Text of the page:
Who said the ICC Champions Trophy was a dull and dead tournament? Shame on you if you even thought about muttering words to that effect.
Two thrilling matches back to back have given the current edition of the Champions Trophy some much needed oomph. First, Abdur Razzaq single-handedly accounts for Sri Lanka (who I thought were genuine contenders for this title, mind you) and last night Jerome Taylor cleaned up the Australian tilt at the West Indies total by claiming the first ever hat-trick by a West Indian in an ODI.
First things first, I was extremely surprised to learn that a legacy left by the likes of Wes Hall, Andy Roberts, Joel Garner, Colin Croft, Courtney Walsh, Curtley Ambrose, et al did not include a hat-trick in an ODI. The legacy sounds almost as incomplete as Sachin Tendulkar retiring without recording a triple hundred next to his name.
In a clear sign that experimentation is not the sole preserve of Team India, the Australians and West Indians both decided to test out a few different combinations. In a very sensible move Simon Katich was replaced by Shane Watson. This is not necessarily different on the part of the Australians, but it signals an end to the unsuccessful experiment with Katich as an ODI opener and the desire to provide a spark to the Aussie top-order that has been missing ever since Matthew Hayden's days became numbered.
The West Indies dropped Shivnarine Chanderpaul in favour of Runako Morton, a move that was slightly mystifying considering he scored a 31 ball duck in his last outing. Either way, whatever the reasoning behind the move, it paid handsome dividends and the West Indians can credit their win to Morton, for he played with maturity belying his age and provided crucial runs towards the end of the innings that ultimately proved the difference between the two teams.
Brian Lara, for all his deficiencies, seems to pull a rabbit out of the bag when it matters most. Coming in at number six (to face the spinners according to Cricinfo?), yet within the first 15 overs, played a knock that even Tendulkar would have been proud of! Calm and steady at first. Blossoming later to showcase his pure genius. Unfortunately, that may be the last we see of Lara in this tournament. He seemed in increasing discomfort, owing to a sore back.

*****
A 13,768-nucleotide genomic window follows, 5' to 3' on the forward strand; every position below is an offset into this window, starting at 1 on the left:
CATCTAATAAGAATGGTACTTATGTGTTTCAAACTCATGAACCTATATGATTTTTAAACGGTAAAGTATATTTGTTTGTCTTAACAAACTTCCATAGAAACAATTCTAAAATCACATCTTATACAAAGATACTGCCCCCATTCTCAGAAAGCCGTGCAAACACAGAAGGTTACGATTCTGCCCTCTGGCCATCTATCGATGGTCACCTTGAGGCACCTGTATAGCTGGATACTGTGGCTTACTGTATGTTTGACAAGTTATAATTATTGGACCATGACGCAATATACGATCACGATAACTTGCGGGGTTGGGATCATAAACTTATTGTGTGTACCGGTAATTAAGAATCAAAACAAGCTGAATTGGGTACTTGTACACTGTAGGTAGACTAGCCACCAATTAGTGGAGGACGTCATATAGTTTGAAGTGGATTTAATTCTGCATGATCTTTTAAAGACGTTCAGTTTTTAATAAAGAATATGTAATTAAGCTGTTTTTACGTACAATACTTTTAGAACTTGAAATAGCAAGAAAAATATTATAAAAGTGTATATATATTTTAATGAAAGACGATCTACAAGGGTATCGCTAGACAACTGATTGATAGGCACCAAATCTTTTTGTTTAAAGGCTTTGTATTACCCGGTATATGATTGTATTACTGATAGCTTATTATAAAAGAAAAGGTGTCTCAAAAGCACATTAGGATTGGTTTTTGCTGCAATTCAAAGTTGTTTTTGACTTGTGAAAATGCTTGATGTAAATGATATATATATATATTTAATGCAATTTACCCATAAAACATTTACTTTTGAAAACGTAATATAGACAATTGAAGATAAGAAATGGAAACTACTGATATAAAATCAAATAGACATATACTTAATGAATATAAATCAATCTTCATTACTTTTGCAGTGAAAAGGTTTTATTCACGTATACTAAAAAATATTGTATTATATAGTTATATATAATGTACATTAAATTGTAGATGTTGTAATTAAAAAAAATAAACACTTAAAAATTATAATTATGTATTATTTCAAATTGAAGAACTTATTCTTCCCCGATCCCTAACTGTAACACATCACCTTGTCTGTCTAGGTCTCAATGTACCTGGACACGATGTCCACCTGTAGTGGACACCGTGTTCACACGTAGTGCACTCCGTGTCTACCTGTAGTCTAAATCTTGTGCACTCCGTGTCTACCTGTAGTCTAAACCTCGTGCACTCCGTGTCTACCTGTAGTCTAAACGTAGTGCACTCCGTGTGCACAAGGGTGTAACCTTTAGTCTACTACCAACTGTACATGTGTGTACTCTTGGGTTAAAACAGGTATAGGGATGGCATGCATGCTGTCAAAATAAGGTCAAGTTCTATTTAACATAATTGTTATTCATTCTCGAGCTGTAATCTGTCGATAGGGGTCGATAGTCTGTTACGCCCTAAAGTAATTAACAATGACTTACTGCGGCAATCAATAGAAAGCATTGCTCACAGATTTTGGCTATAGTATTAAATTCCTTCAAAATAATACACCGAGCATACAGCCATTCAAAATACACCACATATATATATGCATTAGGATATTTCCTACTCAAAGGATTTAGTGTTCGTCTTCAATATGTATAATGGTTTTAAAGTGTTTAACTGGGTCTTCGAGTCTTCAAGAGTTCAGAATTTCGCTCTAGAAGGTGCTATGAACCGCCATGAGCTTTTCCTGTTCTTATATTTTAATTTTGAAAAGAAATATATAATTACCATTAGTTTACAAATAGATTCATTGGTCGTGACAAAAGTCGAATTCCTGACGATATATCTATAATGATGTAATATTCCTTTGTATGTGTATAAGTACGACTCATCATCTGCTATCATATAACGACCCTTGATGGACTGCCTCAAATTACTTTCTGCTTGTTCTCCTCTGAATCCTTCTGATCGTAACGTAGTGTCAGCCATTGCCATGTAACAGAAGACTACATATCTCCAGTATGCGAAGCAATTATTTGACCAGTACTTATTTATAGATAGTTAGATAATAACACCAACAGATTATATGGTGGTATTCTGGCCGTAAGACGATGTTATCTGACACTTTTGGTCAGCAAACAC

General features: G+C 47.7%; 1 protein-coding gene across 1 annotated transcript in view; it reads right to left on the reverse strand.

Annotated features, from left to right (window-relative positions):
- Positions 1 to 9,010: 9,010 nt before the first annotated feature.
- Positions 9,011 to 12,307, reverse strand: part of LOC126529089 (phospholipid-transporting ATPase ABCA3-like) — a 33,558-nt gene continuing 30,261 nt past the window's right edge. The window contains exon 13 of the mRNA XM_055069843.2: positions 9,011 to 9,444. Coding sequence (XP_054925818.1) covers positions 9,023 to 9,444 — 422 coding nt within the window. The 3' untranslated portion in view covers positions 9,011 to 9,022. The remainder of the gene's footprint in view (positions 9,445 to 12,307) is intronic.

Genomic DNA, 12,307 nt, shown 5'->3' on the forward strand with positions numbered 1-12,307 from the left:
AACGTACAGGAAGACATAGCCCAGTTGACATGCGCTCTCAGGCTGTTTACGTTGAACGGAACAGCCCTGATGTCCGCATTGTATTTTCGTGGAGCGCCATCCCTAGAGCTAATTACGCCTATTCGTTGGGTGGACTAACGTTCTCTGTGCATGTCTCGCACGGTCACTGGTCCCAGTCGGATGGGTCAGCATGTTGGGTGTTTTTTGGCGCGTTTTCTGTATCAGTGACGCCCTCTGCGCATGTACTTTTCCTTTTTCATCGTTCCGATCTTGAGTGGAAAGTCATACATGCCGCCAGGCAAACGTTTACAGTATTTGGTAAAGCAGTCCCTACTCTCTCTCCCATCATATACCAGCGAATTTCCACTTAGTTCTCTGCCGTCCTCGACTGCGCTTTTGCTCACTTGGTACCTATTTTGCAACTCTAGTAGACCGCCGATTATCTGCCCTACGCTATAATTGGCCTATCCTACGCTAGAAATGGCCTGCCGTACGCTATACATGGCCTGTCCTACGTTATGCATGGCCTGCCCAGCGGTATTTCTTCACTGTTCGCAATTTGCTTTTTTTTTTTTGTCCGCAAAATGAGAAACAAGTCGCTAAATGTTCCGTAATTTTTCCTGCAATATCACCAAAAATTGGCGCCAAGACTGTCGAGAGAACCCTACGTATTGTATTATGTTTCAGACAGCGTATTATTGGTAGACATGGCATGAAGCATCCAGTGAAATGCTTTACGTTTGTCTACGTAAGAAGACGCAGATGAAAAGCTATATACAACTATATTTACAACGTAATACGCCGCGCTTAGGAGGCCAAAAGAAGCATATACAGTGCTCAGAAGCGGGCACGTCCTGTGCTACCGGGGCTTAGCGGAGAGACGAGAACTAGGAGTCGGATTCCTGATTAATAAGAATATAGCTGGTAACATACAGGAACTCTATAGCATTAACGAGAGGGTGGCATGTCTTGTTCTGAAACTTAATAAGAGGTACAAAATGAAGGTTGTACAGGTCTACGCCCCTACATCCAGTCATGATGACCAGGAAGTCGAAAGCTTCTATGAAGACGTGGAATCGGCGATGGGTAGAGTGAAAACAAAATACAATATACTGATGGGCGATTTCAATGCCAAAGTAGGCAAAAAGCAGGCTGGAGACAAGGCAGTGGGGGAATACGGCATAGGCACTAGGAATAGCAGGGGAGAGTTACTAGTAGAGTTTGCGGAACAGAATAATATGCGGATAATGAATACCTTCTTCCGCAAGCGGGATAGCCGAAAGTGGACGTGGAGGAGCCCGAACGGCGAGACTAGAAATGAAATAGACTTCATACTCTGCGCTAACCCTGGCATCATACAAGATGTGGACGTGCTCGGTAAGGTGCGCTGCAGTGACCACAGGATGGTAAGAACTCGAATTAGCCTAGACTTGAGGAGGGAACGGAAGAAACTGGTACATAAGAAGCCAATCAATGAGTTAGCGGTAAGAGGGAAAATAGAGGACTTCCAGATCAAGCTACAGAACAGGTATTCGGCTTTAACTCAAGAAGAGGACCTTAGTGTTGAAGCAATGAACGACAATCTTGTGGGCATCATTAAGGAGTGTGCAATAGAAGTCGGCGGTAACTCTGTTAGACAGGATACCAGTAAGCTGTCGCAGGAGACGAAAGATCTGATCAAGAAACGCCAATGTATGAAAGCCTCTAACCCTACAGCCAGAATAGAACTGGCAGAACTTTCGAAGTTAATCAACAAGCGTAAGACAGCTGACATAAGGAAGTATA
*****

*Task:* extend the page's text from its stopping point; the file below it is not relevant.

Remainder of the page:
Although uncharacteristic, Adam Gilchrist innings - almost painful, compared to what he has treated us to in years gone - may be a sign of the application that will be required of the key batsman in all the teams to eventually win this tournament. Contrary to popular beliefs about Indian conditions, the slam-bam-thank-you-mam approach is unlikely to pay consistent dividends in this tournament. Who said 300+ scores were what ODIs were about?
Furthermore, Gilchrist's, Morton's and Lara's innings also proved that a decent score can be posted on a tough/tricky/challenging wicket. After Graeme Smith's tirade a couple of days ago, I hope he and his team were watching and taking notes on how to play in-the-trenches cricket. I don't think I would be out of place in placing Virender Sehwag's name alongside Smith, too.
What does this mean for the Australians you ask? It means that they will be doubly fired up for their next game against the Poms. They will most likely thrash them with 25 overs/8 wickets to spare. Hence, do not read too much into their next game.
Their real test will be against India. With McGrath's role being reduced to that of a trundler in this match, it will be interesting to see what role he plays against India. I would bet a fair amount that he will open the bowling, for the Tendulkar factor - if nothing else. Although, the Jaipur wicket is not quite as challenging as the Brabourne, I still think the Indian spinners will be the key against the Aussie batsmen.
I will definitely proffer more after the next few matches. Until then, I seriously hope that the Indians are going easy with the Ladoo's during Diwali. The West Indians are not going to be the easy-beats they fooled us into believing they were after the Sri Lanka match.
This Champions Trophy may yet be the most competitive and balanced tournament we have seen in a while. For this, hearty thank yous must be delivered to the curators for producing "sporting" (in the real sense of the word) wickets. No, Graeme?
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